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37 pages 1 hour read

Edgar Allan Poe

The Tell-Tale Heart

Fiction | Short Story | Adult | Published in 1843

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Story Analysis

Analysis: “The Tell-Tale Heart”

The story’s opening paragraph introduces the idea of mental illness. The narrator’s repetition of words like “nervous,” “mad,” and “heard” foreshadows the main themes: madness caused by sharpened senses and denial of madness by the person suffering from it. Thus, the short story can also be read as an investigation of the concept of “insanity defense,” which gained notoriety in 1843 in the wake of Daniel M’Naghten’s murder trial.

The narrator’s obsession with a particular body part, an eye, illustrates the process of mental deterioration. It also marks the beginning of a process of dehumanization. By divorcing the old man as a person from his eye, the murderer can compartmentalize their emotions. They state that “I loved the old man” and that it was “not the old man who vexed me, but his Evil Eye,” demonstrating how the eye becomes a separate, personified entity in the narrator’s mind (Paragraphs 2, 3). The body dismemberment after the murder further renders the old man into pieces of flesh, creating a sense of dissociation from the crime.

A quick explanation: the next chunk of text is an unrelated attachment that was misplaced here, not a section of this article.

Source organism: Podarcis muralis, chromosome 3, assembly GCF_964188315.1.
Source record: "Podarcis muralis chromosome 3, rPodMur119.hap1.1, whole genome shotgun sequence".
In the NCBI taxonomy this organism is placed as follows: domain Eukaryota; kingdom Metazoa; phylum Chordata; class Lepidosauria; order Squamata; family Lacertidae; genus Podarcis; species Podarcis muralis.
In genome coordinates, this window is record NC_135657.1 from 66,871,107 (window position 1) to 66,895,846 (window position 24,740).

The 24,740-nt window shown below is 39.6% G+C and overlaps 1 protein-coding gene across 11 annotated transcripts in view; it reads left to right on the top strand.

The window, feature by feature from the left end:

However, despite the narrator’s attempt to physically hide the evidence and mentally disengage from their terrible act of murder, they are unsuccessful in escaping punishment.

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